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M. Ward and Delta Spirit @ Henry Fonda Theater, 3/4/09

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Photos are by the very talented Leslie Kalohi for LAist

If you find yourself on a street corner singing "Maybe God is God. Maybe the Devil is me!" like some crazed Hollywood and Highland street preacher, chances are good that Matthew Vasquez had something to do with it. Like the sensation of a raw nerve pulsing deep down in your ear, his voice reaches into your skull, takes command of your vocal chords, and orders them to sing along, with or without you.

Don't try and fight it. It will not take no for an answer.

That voice, backed by gospel-influenced organs, old timey harmonica, jangly electric guitars and hard hitting percussion that feels like hail on the roof of a car, will make you feel like you've just joined some crazed rock n' roll church. (No, I don’t mean Christian rock - I mean the blues-founding, heart-pounding, sexed up gospel that birthed half of American music. ) What I'm trying to say is that the Delta Spirit has got soul. They've got soul in abundance.

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I saw the Delta Spiritheadline at the El Rey a few months ago, and they were decent, but last night they killed it. I have a sneaky suspicion it was due to the caliber of the opener. You don't want to be those fools who couldn't live up to M. Ward. There is a certain comfort in being a headliner. The audience bought the ticket to see you. They already love you and you've got nothing to really prove. Whereas when you're opening, you've got everything to prove. The audience has never heard of you or if they have, the majority of them are just impatient to see the headliner. It's an uphill battle through the disdain of strangers. Well let me tell you last night the Delta Spirit conquered that hill of apathetic viewers, planted a flag in them, and declared the Henry Fonda theirs.

The lone troubadour from Portland took the stage by himself on Wednesday night, staring out into the packed house with an bewildered expression that suggested he couldn't believe all of these adoring faces were for him. The stage was stripped of frills and flashing lights and contained only the essentials: just the man and his piano. A spotlight and a faux window, which occasionally lit up with fireflies, painted as the backdrop intensified the intimacy of his performance, making it feel almost as if we were simply hanging out in M. Ward’s barren living room.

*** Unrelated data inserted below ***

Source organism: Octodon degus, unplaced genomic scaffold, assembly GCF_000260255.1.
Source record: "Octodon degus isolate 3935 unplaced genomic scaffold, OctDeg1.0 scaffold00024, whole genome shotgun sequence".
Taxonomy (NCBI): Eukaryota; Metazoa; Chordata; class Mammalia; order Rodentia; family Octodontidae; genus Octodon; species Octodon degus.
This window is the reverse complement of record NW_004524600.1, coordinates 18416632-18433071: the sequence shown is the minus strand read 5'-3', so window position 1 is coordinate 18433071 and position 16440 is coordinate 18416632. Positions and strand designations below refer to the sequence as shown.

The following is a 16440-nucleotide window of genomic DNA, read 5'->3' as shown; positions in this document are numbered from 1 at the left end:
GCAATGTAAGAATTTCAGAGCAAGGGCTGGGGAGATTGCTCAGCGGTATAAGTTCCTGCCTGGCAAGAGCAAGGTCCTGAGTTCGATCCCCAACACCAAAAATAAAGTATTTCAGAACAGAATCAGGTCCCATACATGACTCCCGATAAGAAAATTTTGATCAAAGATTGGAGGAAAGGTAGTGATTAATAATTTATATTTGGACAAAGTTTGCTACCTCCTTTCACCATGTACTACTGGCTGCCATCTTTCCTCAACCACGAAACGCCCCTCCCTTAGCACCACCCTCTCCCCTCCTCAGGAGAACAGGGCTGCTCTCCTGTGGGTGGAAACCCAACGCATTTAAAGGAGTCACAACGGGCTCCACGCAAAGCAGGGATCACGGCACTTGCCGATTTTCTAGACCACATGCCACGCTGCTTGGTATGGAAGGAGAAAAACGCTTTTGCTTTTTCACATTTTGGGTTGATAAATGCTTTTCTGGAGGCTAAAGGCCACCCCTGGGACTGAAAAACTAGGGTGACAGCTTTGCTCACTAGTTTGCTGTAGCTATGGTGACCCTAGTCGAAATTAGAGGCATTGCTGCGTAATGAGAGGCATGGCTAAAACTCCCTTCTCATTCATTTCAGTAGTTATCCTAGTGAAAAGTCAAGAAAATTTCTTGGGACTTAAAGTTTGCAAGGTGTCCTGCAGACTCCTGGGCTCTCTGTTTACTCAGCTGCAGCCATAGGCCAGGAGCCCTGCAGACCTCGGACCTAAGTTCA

Supporting his seventh album, Hold Time, Ward seems to have finally arrived. Ever since his first album in 1999, the buzz and later respect has been swirling around this man like small eddies of dust that are now close to tornado proportions. If this storm of praise has gone to Ward's head, you would never have known it from last night's show. There was no banter with the crowd, no jokes, just honest, intelligent songs about love, loss, and the lonely life on the road. "All the towns look the same, when you've left your heart in the Portland rain," Ward sang in a low husky voice, so desolately that we were almost convinced he was unhappy to be up there. Then after the the song ended, a swarm of friends, his band got on stage and the mood changed completely.

With his raspy signature voice, M. Ward sounds like a river god would (if river gods had rock bands, which they may have. Who knows?) Gravelly, often slow, relaxing, but never without a sense of purpose or a glimmer of danger, Ward's music burbles and rushes like cool water over unfinished rocks and boulders. You could close your eyes and imagine yourself tubing down a river in the summertime. Huckleberry Finn would raft these songs for weeks at a time. Drums curve the path of the river, the maracas chirp like crickets in the grassy banks, piano is the wind as it blows through the trees, and the guitars, (those intricate chords that require such nimble fingers,) are the rapids that pop up from nowhere and take your breath away.

As we all suspected she would, Zooey Deschanel graced the stage as a vision in maroon 2/3 of the way in. She and, ahem, Him launched into a wonderful version of the classic You've Really Got a Hold on Me by Smoky Robinson and the Miracles, which took all the light, playful air out of the song and instead turned it into a powerful plea for freedom.

Here's the thing: Covers are tricky beasts. You are inevitably going to displease someone. Do them, and do them right or not at all. You've Really Got a Hold on Me was one of four covers that Ward played that evening which also included a regrettable cover of Don Gibson's Oh, Lonesome Me, and the dubious achievement of transforming Buddy Holly's Rave On from a up tempo pop classic into a horrible dirge. But redemption came with Chuck Berry's Roll Over Beethoven which Ward played near the end of the show, which he played by the book in all of it's loud, joyous glory.

It seems as though M. Ward, though hesitant at first, is really coming into his own. He has found a sound that is uniquely his an is unwilling to compromise it, which is refreshing. Which doesn't mean he doesn't like to experiment with new collaborations and ideas, it seems that he only gets stronger the more elements he adds. I just hope he never gives into those impulses to stay at home with his heart in Portland and continues his life on the road. (Surely you can bring your heart with you, Matt?)

If you didn't catch him at the Fonda on Wednesday, you can catch him again at the Coachella Festival next month.